Caregiving Battles: Sibling Relationships
How many of you, when young, vied for the attention of your parents? Today, how many of you feel that your parents still have “favorites” among their children. When parents age and need care, caregiving battles can occur between siblings.
Why Children Care (or Don’t) for Aging Parents
Early differences between children and perceptions of parental favorites carry forward to later life when parents need the support of adult children in caregiving situations. In addition, research by Dr. Omri Gillath and others confirms that complications of parent-child relationships can lead to refusals to provide care.
Is it possible to put aside childhood—or adult differences—to care for aging parents? What actions might support adult children to set aside past hurts, forgive, and support end-of-life family relationships with parents?
Family Relationships are Complicated
Family relationships are complicated matters. When children leave home, relationships between adult children and parents that were imperfect may be less likely to mend.
Children go on with their lives, marry, have children, and pursue careers. Exposure to life circumstances may result in children adopting different moral values and beliefs than their parents. While everyone pictures perfect families where children and their spouses get along well with both sets of parents, this isn’t always the reality.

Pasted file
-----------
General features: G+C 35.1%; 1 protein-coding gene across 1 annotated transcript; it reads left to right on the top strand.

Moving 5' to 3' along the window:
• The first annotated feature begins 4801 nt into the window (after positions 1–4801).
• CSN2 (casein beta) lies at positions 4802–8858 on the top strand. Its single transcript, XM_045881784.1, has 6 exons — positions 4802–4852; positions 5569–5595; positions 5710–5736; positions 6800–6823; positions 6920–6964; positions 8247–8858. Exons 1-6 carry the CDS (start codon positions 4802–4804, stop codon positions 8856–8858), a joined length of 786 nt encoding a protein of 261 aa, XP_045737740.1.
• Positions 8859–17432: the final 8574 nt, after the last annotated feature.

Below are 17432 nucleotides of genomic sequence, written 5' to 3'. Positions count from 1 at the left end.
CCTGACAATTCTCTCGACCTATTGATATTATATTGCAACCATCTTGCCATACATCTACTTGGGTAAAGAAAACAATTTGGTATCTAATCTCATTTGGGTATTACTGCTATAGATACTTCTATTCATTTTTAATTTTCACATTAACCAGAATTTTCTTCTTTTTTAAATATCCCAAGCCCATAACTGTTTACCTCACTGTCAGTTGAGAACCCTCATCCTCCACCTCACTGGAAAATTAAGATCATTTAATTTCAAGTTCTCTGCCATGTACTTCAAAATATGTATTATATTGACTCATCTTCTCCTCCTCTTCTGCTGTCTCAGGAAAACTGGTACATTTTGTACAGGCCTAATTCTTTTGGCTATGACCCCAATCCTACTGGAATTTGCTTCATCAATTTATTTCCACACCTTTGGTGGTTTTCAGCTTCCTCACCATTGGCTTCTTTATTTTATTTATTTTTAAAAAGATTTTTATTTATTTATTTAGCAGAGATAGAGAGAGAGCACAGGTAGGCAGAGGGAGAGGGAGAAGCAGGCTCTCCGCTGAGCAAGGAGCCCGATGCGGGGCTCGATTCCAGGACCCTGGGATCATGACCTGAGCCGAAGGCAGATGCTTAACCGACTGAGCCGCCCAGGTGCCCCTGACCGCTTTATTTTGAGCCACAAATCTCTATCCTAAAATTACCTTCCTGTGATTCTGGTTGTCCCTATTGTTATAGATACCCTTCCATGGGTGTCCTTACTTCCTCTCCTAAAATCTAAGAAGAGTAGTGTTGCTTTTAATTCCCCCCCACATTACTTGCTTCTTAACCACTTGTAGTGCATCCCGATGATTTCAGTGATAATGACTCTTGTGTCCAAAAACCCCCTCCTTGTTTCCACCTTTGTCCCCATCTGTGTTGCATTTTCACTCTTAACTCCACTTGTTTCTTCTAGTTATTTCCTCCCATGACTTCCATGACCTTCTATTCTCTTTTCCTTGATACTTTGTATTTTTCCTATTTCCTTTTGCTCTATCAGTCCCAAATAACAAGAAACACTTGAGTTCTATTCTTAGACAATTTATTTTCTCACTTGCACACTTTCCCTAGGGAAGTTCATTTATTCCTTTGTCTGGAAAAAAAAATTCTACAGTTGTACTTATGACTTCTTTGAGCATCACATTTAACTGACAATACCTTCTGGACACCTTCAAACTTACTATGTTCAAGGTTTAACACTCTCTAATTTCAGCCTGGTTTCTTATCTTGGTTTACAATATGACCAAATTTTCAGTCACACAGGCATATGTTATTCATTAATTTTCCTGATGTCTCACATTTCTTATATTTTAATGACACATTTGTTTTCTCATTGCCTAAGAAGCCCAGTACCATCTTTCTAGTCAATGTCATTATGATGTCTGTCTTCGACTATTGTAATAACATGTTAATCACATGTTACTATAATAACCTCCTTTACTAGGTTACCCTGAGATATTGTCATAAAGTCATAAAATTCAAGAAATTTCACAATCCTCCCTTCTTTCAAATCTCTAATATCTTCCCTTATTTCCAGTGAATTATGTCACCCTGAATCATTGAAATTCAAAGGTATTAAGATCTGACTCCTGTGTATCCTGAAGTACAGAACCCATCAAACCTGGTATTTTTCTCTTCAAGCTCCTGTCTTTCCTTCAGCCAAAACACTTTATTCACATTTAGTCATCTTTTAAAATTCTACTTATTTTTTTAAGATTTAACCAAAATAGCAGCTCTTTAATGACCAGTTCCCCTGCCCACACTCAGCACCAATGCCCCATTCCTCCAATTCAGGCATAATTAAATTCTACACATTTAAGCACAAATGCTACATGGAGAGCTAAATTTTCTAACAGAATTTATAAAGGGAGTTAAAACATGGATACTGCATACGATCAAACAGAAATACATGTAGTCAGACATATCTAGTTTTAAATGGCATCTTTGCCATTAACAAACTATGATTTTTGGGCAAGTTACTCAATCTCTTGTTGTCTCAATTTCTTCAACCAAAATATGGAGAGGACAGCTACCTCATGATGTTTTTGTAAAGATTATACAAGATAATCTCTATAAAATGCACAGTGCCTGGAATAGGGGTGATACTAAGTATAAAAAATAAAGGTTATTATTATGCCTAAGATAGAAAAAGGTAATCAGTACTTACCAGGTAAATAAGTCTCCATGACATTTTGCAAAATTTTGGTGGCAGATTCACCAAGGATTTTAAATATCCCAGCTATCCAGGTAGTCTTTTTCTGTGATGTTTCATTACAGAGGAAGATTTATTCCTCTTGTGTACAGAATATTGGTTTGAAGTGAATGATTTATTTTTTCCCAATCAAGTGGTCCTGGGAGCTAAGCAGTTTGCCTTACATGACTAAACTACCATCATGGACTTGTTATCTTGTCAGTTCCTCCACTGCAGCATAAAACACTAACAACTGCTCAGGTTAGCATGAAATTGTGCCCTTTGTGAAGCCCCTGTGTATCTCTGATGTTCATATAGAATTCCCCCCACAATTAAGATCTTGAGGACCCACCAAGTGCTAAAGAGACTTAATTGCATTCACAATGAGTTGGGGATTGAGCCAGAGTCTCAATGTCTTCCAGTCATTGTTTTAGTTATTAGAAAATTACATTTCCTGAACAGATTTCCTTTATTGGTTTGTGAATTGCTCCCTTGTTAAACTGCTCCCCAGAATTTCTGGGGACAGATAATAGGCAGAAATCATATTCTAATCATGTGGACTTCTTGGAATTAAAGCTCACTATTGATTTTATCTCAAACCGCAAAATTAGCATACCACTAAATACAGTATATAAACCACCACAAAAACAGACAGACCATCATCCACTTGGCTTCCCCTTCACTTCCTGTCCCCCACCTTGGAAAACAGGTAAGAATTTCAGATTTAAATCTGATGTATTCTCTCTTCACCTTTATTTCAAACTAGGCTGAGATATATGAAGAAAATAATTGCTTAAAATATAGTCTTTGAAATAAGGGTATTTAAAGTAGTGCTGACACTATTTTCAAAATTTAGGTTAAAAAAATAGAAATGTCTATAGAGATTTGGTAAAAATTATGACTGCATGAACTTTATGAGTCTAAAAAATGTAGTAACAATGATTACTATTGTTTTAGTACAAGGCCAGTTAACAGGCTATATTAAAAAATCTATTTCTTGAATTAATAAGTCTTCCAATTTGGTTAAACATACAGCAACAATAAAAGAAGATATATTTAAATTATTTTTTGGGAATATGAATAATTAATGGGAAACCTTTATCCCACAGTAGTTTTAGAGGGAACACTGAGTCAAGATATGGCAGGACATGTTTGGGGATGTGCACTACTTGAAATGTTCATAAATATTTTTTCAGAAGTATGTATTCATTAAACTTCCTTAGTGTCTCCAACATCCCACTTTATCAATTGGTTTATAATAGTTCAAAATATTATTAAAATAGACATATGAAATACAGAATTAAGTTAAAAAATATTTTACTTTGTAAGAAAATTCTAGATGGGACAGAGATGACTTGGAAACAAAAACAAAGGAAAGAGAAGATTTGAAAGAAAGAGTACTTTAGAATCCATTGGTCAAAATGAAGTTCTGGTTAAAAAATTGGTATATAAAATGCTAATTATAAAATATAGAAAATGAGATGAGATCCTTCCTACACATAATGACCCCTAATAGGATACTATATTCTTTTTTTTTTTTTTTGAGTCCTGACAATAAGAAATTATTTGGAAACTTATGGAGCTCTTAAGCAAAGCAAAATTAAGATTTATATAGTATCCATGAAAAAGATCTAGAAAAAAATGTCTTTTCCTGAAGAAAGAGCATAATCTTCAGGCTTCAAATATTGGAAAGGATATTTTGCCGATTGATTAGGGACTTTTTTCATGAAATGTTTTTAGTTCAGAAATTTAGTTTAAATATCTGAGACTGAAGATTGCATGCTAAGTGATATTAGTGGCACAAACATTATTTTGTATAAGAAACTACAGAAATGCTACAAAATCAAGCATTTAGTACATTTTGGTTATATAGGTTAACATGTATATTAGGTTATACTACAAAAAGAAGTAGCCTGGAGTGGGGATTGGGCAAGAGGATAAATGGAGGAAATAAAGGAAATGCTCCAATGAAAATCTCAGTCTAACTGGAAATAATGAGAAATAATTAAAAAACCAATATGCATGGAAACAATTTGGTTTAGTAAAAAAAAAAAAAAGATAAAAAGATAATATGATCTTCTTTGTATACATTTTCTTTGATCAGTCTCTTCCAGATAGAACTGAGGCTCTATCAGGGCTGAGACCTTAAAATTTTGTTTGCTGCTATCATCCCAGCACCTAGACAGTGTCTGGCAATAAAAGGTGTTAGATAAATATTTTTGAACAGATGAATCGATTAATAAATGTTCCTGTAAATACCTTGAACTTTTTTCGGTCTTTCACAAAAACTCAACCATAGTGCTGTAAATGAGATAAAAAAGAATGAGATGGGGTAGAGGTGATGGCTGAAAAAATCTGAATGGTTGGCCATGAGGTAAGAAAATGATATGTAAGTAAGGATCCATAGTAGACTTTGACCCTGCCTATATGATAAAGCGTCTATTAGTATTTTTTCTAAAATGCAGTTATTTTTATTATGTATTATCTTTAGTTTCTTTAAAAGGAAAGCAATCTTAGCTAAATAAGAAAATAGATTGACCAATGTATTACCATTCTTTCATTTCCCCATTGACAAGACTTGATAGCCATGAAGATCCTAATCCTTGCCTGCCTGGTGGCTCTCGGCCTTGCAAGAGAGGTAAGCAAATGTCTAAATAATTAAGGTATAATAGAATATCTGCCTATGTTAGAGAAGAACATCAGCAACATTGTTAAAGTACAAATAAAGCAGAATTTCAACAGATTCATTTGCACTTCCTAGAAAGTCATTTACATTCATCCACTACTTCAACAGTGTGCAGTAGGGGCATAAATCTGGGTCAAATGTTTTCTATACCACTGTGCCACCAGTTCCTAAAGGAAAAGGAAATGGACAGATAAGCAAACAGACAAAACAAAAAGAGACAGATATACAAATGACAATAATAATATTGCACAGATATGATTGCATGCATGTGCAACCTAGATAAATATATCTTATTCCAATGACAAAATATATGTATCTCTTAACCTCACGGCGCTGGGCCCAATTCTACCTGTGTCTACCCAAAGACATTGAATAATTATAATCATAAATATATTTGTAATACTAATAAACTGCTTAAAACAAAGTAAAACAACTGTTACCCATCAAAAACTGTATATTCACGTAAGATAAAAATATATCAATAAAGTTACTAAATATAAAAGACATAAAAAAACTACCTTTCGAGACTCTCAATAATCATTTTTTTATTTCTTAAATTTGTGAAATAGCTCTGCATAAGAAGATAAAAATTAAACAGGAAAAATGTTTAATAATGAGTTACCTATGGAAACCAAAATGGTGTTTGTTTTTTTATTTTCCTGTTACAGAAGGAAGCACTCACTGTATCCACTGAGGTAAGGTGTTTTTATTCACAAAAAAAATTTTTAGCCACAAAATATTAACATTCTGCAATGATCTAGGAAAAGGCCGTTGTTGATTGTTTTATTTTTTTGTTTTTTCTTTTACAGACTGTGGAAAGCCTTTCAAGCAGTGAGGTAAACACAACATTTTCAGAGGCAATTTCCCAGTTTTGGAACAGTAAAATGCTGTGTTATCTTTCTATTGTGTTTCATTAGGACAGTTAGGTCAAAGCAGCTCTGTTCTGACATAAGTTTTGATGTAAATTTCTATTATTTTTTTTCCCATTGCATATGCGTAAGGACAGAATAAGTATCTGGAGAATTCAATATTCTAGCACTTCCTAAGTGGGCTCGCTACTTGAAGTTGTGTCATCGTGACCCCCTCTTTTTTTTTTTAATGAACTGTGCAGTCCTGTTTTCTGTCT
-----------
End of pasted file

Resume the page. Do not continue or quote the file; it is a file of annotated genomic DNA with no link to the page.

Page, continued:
When differences of opinion exist, future family gatherings may be limited to obligatory holidays, marriage celebrations, or funerals. Most family members can “make nice” for limited periods of time during these events then experience relief when returning home.
Issues That Arise When Elderly Parents Need Help
What happens when a parent becomes older, frail, ill, and requires ongoing care? How then do adult children with strong opinions and dislikes come together for the parent’s benefit?
While the healthy spouse is usually the primary caregiver for the sick spouse, there may be a time when a parent asks adult children for support. For example, a parent with multiple chronic diseases, a physical disability, or Alzheimer’s or dementia diagnosis may need more day-to-day care than the healthier parent can provide.
Typically if a daughter exists, this daughter becomes the secondary caregiver. The sick parent and the daughter are the primary stop-gaps that prevent a sick parent from moving out of the home to a care community or a nursing home.
As long as everything remains in balance in this care situation, other siblings may not fully know the extent of care needs. When the caregiving balance tips and the healthy parent becomes sick, the daughter or son who was helping out begins asking for help from siblings.
Siblings on the Sidelines
Let’s say that you have been asking for help from your brothers and sisters, and no one seems to take you seriously. Instead, they praise you for all the work you’ve done by saying, “keep doing what you’re doing,” because they don’t want to get involved.
But now you’re at an impasse. It’s time for siblings to help, or the time is now to move mom or dad into a care community. Your siblings disagree that this is the only course of action but fail to show up to offer help. What now?
How to Manage Caregiving Battles With Siblings